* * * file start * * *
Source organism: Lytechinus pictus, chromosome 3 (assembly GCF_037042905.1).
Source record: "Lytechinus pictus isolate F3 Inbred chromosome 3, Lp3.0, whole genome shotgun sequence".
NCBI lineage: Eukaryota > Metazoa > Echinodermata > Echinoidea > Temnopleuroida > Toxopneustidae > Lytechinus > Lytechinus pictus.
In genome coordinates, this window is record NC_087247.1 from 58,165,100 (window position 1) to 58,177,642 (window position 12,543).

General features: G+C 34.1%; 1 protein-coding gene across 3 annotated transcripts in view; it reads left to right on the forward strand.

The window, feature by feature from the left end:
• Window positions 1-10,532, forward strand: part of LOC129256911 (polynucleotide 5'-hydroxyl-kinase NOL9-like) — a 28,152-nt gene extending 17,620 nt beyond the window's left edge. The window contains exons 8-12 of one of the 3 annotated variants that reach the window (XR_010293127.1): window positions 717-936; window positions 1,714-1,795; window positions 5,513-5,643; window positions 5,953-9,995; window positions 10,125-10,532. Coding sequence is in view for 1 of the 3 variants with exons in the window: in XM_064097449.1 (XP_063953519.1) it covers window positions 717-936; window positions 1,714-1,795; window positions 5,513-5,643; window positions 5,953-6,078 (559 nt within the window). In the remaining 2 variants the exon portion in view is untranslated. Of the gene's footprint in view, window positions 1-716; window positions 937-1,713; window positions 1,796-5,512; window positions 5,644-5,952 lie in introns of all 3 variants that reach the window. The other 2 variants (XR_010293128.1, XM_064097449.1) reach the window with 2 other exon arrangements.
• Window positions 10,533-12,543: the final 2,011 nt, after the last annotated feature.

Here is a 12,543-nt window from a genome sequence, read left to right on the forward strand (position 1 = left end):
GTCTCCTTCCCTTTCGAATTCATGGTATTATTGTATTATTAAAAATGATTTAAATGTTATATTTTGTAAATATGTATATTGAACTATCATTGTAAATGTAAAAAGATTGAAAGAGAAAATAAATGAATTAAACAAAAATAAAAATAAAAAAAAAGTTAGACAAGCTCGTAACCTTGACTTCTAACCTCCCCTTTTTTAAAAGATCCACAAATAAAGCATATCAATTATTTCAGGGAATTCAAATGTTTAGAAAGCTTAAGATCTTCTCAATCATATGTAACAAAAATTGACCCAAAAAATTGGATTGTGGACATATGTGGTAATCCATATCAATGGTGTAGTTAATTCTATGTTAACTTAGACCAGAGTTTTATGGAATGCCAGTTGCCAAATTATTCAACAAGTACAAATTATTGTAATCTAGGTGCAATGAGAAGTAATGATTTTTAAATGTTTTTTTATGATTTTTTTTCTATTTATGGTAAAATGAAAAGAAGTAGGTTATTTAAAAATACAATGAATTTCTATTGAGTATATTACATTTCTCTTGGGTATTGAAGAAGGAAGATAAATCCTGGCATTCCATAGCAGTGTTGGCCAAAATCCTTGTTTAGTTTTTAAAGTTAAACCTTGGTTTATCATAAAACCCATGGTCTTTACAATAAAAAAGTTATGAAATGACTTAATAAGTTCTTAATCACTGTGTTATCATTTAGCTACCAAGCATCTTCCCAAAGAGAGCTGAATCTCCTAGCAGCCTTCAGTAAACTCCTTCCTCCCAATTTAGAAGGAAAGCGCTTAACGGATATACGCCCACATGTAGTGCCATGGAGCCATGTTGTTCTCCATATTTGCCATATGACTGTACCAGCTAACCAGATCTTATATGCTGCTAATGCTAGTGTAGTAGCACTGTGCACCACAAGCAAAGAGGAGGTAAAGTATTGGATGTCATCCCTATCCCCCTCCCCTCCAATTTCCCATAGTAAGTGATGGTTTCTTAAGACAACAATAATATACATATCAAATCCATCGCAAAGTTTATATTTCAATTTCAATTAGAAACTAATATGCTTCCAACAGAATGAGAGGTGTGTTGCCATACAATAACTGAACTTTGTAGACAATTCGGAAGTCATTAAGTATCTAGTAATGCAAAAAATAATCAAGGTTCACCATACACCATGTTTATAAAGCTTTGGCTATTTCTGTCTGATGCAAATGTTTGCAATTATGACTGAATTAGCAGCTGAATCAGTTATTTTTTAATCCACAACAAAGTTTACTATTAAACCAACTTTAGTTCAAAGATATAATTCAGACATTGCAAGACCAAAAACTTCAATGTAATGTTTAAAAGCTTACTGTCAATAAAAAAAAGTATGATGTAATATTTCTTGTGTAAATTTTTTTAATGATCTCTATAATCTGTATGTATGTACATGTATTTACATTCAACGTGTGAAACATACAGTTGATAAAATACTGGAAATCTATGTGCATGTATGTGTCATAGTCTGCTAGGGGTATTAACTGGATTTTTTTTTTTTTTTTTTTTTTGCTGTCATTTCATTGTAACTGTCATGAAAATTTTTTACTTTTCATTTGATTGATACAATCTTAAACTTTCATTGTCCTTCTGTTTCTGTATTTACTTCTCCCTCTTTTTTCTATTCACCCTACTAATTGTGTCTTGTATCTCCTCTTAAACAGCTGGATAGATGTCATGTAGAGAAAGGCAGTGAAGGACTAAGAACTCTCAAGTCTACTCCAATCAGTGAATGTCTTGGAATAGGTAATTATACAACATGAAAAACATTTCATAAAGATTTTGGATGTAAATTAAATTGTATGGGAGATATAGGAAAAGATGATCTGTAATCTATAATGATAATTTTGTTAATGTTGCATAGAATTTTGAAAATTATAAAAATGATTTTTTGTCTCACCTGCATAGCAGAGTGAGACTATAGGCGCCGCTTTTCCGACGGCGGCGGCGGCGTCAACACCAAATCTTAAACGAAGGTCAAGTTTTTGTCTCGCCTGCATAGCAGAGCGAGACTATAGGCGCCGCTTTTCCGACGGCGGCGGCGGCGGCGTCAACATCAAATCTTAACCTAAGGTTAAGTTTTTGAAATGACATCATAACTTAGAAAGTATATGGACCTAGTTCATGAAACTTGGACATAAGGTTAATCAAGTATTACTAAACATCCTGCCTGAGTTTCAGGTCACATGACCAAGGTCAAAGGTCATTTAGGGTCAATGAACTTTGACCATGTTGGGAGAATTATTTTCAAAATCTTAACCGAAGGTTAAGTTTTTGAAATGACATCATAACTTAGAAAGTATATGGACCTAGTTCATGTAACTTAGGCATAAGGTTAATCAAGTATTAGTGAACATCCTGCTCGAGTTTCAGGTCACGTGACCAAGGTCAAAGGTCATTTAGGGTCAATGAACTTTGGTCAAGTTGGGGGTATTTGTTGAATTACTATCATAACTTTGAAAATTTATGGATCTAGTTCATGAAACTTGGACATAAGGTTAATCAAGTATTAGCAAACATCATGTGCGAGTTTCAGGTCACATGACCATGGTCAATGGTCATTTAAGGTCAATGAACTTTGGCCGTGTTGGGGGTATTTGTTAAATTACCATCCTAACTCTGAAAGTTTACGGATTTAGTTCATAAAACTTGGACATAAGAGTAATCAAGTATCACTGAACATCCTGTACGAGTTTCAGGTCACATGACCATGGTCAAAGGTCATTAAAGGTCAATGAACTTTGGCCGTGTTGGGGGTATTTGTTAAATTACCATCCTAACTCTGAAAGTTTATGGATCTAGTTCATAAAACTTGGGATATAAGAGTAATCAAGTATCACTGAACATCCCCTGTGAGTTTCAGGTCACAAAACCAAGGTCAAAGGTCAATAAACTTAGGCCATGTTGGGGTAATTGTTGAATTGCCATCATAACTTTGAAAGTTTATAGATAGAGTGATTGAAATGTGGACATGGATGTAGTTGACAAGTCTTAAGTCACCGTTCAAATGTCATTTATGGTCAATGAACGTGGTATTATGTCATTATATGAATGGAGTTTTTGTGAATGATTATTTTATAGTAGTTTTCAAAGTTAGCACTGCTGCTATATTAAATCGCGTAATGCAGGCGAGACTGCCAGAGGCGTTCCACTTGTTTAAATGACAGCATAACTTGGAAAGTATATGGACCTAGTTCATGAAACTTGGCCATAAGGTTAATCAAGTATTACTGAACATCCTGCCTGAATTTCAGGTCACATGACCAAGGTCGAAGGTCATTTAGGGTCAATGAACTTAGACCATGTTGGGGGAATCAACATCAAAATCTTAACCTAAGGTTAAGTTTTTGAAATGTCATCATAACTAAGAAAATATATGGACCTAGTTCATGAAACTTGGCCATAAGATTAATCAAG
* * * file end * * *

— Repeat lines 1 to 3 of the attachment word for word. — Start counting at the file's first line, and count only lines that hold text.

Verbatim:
Source organism: Lytechinus pictus, chromosome 3 (assembly GCF_037042905.1).
Source record: "Lytechinus pictus isolate F3 Inbred chromosome 3, Lp3.0, whole genome shotgun sequence".
NCBI lineage: Eukaryota > Metazoa > Echinodermata > Echinoidea > Temnopleuroida > Toxopneustidae > Lytechinus > Lytechinus pictus.